My Uncle originally just had the 7+ acres, but when his mother Mary passed, he purchased the 11 so, in Sadie’s words, that “no one else could build on it.” I never got to meet Mary, but if I see her again, I want to hug her neck. I love looking out the front door and seeing horses in the front field. Watching the sunrise come up over the mountain, how it burns the fog away and turns the dew into little diamonds.

One of the only problems with our little dead-end road is trying to leave it. Turning right isn’t bad, but if you need to turn left and go to town, you really have to take your life into your own hands. On the corner of our property where the main road meets our barely-two-lane one is a big, rocky bluff. It’s a blind curve. Really the only way to almost not be killed is to turn the radio and the air off, roll your window down, and stick your ear out to try and listen for the oncoming traffic.

I’ve heard that they used to have a curved mirror at the corner, but after being shot out twice, it hasn’t been replaced since. Sadie told me they did have a small speed bump there, but people used to swerve around it. I mean which is worse, slowing down, or setting yourself up for a head-on collision?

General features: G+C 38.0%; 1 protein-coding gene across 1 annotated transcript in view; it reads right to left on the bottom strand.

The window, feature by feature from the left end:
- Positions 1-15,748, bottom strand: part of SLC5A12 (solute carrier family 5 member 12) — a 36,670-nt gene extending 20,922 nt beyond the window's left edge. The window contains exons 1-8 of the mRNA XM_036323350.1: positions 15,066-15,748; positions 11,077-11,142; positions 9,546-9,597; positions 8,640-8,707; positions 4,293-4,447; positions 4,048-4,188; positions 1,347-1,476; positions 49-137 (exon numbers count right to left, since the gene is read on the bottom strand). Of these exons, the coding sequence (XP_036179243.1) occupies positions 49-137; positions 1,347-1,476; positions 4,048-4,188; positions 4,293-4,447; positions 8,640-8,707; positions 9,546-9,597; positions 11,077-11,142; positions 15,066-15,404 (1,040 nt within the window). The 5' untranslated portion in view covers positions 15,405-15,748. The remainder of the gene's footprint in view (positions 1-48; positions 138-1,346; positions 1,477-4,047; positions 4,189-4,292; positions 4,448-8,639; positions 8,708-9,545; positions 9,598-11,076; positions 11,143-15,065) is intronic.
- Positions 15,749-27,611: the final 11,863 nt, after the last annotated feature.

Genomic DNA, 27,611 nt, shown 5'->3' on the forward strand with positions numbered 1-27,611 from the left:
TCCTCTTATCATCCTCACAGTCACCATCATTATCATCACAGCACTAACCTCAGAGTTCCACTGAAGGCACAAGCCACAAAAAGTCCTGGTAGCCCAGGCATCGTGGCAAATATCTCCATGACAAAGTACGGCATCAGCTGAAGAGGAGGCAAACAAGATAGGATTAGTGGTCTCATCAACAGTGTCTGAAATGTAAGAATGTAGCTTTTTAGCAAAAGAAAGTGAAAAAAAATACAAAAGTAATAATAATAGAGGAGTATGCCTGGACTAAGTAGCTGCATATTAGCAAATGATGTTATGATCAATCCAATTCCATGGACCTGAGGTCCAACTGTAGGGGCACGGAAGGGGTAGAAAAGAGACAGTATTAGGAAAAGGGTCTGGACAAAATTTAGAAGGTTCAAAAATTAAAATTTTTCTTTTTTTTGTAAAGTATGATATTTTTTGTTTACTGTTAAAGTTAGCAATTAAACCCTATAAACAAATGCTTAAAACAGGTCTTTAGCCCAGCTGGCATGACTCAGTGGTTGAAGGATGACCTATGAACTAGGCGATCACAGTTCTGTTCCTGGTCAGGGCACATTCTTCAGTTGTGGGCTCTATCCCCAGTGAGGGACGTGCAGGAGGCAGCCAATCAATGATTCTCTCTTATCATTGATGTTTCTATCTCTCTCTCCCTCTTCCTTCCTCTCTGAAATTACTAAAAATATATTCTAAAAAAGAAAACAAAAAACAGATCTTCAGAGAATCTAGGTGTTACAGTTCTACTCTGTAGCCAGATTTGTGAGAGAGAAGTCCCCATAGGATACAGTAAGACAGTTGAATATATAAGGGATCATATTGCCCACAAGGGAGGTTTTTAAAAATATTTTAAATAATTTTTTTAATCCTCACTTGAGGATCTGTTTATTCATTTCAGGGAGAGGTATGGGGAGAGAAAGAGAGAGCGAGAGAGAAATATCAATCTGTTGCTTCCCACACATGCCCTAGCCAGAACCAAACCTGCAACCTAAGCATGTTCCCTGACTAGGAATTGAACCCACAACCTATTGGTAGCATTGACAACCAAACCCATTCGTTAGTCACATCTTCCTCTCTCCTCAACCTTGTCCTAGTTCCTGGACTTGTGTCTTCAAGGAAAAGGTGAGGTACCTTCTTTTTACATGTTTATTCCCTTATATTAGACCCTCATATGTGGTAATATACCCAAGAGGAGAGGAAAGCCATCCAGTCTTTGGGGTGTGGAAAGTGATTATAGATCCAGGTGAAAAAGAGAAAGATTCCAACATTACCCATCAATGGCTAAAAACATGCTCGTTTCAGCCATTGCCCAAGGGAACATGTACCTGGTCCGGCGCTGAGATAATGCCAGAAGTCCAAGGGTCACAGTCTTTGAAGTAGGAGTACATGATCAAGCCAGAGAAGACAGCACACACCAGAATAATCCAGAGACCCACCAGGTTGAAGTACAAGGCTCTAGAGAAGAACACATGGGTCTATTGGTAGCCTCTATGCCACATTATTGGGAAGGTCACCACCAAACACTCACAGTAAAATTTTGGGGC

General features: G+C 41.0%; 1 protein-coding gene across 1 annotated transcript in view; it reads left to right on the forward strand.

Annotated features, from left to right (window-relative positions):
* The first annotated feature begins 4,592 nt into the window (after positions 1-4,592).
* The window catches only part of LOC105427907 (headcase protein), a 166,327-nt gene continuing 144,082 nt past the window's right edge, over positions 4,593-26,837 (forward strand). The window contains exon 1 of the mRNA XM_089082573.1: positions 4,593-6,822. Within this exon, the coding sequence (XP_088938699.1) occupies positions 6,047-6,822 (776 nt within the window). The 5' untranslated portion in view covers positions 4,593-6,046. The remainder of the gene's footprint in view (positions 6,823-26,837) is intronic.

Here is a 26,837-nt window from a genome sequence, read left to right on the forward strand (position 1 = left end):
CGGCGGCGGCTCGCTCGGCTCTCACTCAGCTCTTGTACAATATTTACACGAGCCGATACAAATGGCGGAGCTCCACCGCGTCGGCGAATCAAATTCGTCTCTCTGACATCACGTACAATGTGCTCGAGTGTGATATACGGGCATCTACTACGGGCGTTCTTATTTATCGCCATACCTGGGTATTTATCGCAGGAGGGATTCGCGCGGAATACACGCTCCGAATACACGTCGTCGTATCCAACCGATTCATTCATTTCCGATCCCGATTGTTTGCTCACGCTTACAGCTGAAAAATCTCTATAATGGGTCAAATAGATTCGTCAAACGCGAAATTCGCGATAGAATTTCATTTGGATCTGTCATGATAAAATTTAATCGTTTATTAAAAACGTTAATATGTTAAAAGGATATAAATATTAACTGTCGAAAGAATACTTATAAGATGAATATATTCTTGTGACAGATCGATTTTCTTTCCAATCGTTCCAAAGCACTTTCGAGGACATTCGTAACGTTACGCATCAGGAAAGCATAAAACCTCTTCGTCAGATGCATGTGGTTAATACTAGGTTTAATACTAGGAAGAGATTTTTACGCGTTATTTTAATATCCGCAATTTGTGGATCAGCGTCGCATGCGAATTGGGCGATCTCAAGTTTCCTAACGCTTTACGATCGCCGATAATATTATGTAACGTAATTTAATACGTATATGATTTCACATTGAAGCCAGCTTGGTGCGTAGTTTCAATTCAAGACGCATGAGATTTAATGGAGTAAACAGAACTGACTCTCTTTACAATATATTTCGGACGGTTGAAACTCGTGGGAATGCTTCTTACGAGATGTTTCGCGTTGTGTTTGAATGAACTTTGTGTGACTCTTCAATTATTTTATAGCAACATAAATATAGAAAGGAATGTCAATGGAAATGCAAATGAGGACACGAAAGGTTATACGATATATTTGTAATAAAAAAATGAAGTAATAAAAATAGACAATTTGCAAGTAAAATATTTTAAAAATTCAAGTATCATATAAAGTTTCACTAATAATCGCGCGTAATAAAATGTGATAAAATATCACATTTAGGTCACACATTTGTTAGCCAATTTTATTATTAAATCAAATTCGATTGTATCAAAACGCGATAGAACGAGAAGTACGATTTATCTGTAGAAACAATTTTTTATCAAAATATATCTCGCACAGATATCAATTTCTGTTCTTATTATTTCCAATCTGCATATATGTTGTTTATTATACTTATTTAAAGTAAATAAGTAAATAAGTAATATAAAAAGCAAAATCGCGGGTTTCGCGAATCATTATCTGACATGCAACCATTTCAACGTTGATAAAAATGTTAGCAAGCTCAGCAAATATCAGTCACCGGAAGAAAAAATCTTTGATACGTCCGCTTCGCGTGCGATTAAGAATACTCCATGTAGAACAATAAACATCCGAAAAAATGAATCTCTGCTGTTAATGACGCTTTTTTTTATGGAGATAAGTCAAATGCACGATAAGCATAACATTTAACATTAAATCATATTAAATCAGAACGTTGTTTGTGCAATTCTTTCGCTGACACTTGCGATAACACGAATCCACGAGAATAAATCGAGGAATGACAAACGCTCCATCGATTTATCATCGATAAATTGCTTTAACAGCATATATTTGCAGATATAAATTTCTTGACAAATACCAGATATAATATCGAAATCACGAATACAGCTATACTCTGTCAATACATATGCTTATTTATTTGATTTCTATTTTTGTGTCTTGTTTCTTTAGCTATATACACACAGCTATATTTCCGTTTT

Last winter, one of our neighbors was hit trying to head to town. Instead of talking to us about it, he filed a complaint with the county. Which then started a long series of events that I don’t feel like reliving. Long story short, surveyors arrived and spent several days measuring every angle of our little road.

Months passed, and we didn’t hear much of anything. To be honest, I completely forgot about it. That is, until they replaced the little bridge going over gap creek, and everyone on this side of it had to take a 20 minute detour all the way around. The inconvenient project inspired a co-worker to look at the Knox County road-works website, which slated the ‘Trundle Road Relocation’ to begin construction in August. I didn’t handle it well.